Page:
All federal legislation sunsets in 5 years. If a law is worth keeping, Congress can pass it again.Rick Snot’s 11-Point Plan, page 38
Lady Snark Said: The federal code fills a whole bunch of books. Now imagine if every single law in all those books has to be passed every 5 years. Congress wouldn’t be able to do all that, much less all the rest of the work they legitimately must do, like pass a budget, declare war, or confirm judges and SCOTUS nominees. This is like reinventing the wheel every 5 years. It’s stupid and wasteful. Would it be a good idea to cull out outdated laws? Yes. Do you need to throw out every single law and pass only the good ones again to accomplish that? No.
Sunday’s Tweeting Total is 8 tweets and 0 retweets…
His full statement:
On a hot summer day 59 years ago, hundreds of thousands of Americans descended on Washington to redeem the soul of America. They marched for jobs and the dignity of work. They marched for the freedom to cast a ballot or sit at a lunch counter. They marched to hear a preacher’s timeless dream: an America of possibilities and equal opportunity for all Americans.White House.gov. 08/28/2022.
As we face another inflection point in our nation’s history, I’m proud that my Administration has worked every day to bring us closer to that dream. On my very first day in office, I signed a historic executive order to make advancing racial justice and equity a priority across the entire federal government, as well as another executive order on the anniversary of Bloody Sunday directing my Administration to expand access to the sacred right to vote. I signed the landmark Bipartisan Infrastructure Law, making historic investments in communities that were far too often overlooked or underserved. When Congress failed to act, I signed an executive order to advance effective, accountable policing and enhance both public safety and public trust.
But we have much more to do. Nearly six decades later, this day reminds us of how far we’ve come, where we need to go, and how far and how much longer the journey is. And it reminds us that each of us must engage in the painstaking work of perfecting our union. As John Lewis, the youngest speaker that day, taught us, “Democracy is not a state. It is an act.”
For Dr. Martin Luther King, Jr., for John Lewis, and for all those who have fought for a better America, we must march on.
The above is not found in full at the White House. I’m horribly behind cause it’s Monday, so we just gonna move on…
On July 11th 2022, President Biden and Vice President Harris celebrated the Safer Communities Act.
Part of this tweet appeared in remarks he gave at the Democratic National Committee Grassroots Rally from Maryland.
President Biden: This is the same guy who said if Republicans get control of the United States Congress, they’re coming after the Affordable Care Act again, denying health insurance to anyone with a preexisting condition. Because if you don’t have — if you don’t have the Affordable Care Act, people without a pre-existing — with a pre-existing cannot get insurance.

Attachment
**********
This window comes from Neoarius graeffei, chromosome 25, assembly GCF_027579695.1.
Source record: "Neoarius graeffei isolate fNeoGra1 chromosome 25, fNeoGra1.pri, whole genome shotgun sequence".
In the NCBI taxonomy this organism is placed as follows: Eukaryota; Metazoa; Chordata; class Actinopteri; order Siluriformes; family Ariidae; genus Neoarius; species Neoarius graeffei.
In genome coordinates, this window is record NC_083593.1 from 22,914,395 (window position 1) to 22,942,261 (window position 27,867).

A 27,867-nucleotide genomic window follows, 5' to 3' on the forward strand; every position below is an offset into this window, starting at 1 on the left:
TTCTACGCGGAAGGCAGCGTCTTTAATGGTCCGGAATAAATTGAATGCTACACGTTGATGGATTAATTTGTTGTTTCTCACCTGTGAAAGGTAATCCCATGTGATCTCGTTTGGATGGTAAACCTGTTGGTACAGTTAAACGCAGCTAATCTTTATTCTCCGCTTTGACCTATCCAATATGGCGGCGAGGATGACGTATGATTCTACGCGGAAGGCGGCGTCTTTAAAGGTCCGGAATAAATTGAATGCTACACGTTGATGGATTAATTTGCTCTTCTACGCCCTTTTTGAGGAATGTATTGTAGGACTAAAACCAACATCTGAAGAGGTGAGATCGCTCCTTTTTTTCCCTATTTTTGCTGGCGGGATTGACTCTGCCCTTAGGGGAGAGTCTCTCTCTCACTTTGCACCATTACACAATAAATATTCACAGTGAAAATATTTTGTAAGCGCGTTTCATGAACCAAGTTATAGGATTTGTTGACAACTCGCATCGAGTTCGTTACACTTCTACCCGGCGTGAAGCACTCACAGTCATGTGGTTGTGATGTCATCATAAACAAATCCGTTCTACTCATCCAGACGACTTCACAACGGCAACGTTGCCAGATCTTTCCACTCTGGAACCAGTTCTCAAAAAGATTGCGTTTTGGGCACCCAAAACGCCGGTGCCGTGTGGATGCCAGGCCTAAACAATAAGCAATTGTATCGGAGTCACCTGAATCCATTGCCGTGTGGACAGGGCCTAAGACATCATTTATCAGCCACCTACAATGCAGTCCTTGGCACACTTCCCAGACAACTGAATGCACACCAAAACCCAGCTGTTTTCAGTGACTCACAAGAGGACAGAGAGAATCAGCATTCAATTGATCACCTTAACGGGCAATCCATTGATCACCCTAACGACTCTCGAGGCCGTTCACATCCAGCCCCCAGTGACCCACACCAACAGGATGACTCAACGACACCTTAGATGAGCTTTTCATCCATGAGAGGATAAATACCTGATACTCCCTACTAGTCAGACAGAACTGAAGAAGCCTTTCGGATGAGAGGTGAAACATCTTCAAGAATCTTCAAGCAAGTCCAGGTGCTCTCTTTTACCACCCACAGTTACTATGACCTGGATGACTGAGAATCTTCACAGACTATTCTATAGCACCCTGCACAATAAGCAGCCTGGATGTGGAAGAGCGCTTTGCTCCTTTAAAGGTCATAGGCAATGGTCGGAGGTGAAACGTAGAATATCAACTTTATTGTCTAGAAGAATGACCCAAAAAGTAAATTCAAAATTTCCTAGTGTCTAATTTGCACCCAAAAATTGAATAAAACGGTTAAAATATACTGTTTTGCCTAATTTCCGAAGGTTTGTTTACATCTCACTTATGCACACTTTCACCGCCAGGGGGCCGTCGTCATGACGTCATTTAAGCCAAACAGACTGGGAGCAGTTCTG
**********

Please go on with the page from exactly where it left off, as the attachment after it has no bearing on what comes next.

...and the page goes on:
The above is from remarks he gave on August 5th 2022 regarding the July Jobs Report and the Inflation Reduction Act.
President Biden: (6:01) You know, I know most families are focused on just putting three meals on the table, taking care of their kids, and paying their bills. Helping you do that is my job. That’s a President’s job as well.
Note: I read this line that is my job as “that’s my job” and hear this…
President Biden: (8:59) No high-income individual or high-income household, on top of the 5 percent — in the top 5 percent of incomes, by the way, will benefit from this action. Period. In fact, about 90 percent of the eligible beneficiaries make under $75,000 a family.
President Biden: (10:42) By resuming student loan payments at the same time as we provide targeted relief, we’re taking an economically responsible course. As a consequence, about $50 billion a year will start coming back into the se- — the Treasury because of the resumption of debt. Independent experts agree that these actions, taken together, will provide real benefits for families without meaningful effect on inflation.
Because I’m so very late for Monday, he has tweeted 2 times…
President Biden: (16:44) And one more big change we’re making to the system is: We’re holding colleges accountable for jacking up costs without delivering value to students. We’ve all heard of those schools luring students with a promise of big paychecks when they graduate only to watch these students be ripped off and left with mountains of debt. And my predecessors looked the other way for some reason reason — with good reason — to do some — anything about this fraud. My administration is taking it on. For example, the Department of Education works with private education associations to accredited college — to accredited colleges and universities so they can receive federal aid. Well, last week, the Department of Education fired a college accreditor that allowed colleges like ITT and Corinthian to defraud borrowers.
This is an Open Thread.